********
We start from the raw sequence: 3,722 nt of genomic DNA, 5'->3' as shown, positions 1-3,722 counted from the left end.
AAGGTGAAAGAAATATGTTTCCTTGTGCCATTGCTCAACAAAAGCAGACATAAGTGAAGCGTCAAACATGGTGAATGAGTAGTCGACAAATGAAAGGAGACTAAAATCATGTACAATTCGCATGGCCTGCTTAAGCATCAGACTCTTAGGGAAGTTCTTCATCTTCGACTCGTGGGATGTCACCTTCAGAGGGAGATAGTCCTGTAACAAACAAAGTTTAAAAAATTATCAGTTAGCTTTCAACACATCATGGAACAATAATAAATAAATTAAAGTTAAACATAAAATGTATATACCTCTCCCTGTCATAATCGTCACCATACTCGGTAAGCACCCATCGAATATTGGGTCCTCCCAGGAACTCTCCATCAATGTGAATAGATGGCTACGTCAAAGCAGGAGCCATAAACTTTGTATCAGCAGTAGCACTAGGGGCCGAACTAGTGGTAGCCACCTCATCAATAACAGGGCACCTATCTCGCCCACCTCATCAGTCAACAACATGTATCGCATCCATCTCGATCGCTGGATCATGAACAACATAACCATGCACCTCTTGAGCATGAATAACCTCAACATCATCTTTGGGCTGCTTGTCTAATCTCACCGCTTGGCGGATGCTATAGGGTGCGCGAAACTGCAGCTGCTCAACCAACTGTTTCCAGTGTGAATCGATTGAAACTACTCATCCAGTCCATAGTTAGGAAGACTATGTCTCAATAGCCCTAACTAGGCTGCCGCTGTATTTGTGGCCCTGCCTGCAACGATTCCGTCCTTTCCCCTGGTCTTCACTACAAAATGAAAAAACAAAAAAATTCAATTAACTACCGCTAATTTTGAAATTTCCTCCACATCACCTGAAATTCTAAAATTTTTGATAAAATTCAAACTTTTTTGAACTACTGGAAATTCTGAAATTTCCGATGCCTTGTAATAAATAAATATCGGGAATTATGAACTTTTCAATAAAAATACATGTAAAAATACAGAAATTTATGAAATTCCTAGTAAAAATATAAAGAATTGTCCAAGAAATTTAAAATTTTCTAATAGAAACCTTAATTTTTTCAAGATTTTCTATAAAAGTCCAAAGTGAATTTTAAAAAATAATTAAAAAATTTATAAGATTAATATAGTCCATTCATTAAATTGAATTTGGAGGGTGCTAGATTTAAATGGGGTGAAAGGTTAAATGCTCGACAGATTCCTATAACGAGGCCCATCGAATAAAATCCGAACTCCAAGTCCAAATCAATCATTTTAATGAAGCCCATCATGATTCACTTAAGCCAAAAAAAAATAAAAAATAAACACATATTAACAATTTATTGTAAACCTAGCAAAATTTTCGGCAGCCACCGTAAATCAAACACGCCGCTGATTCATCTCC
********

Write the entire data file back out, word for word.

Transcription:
We start from the raw sequence: 3,722 nt of genomic DNA, 5'->3' as shown, positions 1-3,722 counted from the left end.
AAGGTGAAAGAAATATGTTTCCTTGTGCCATTGCTCAACAAAAGCAGACATAAGTGAAGCGTCAAACATGGTGAATGAGTAGTCGACAAATGAAAGGAGACTAAAATCATGTACAATTCGCATGGCCTGCTTAAGCATCAGACTCTTAGGGAAGTTCTTCATCTTCGACTCGTGGGATGTCACCTTCAGAGGGAGATAGTCCTGTAACAAACAAAGTTTAAAAAATTATCAGTTAGCTTTCAACACATCATGGAACAATAATAAATAAATTAAAGTTAAACATAAAATGTATATACCTCTCCCTGTCATAATCGTCACCATACTCGGTAAGCACCCATCGAATATTGGGTCCTCCCAGGAACTCTCCATCAATGTGAATAGATGGCTACGTCAAAGCAGGAGCCATAAACTTTGTATCAGCAGTAGCACTAGGGGCCGAACTAGTGGTAGCCACCTCATCAATAACAGGGCACCTATCTCGCCCACCTCATCAGTCAACAACATGTATCGCATCCATCTCGATCGCTGGATCATGAACAACATAACCATGCACCTCTTGAGCATGAATAACCTCAACATCATCTTTGGGCTGCTTGTCTAATCTCACCGCTTGGCGGATGCTATAGGGTGCGCGAAACTGCAGCTGCTCAACCAACTGTTTCCAGTGTGAATCGATTGAAACTACTCATCCAGTCCATAGTTAGGAAGACTATGTCTCAATAGCCCTAACTAGGCTGCCGCTGTATTTGTGGCCCTGCCTGCAACGATTCCGTCCTTTCCCCTGGTCTTCACTACAAAATGAAAAAACAAAAAAATTCAATTAACTACCGCTAATTTTGAAATTTCCTCCACATCACCTGAAATTCTAAAATTTTTGATAAAATTCAAACTTTTTTGAACTACTGGAAATTCTGAAATTTCCGATGCCTTGTAATAAATAAATATCGGGAATTATGAACTTTTCAATAAAAATACATGTAAAAATACAGAAATTTATGAAATTCCTAGTAAAAATATAAAGAATTGTCCAAGAAATTTAAAATTTTCTAATAGAAACCTTAATTTTTTCAAGATTTTCTATAAAAGTCCAAAGTGAATTTTAAAAAATAATTAAAAAATTTATAAGATTAATATAGTCCATTCATTAAATTGAATTTGGAGGGTGCTAGATTTAAATGGGGTGAAAGGTTAAATGCTCGACAGATTCCTATAACGAGGCCCATCGAATAAAATCCGAACTCCAAGTCCAAATCAATCATTTTAATGAAGCCCATCATGATTCACTTAAGCCAAAAAAAAATAAAAAATAAACACATATTAACAATTTATTGTAAACCTAGCAAAATTTTCGGCAGCCACCGTAAATCAAACACGCCGCTGATTCATCTCC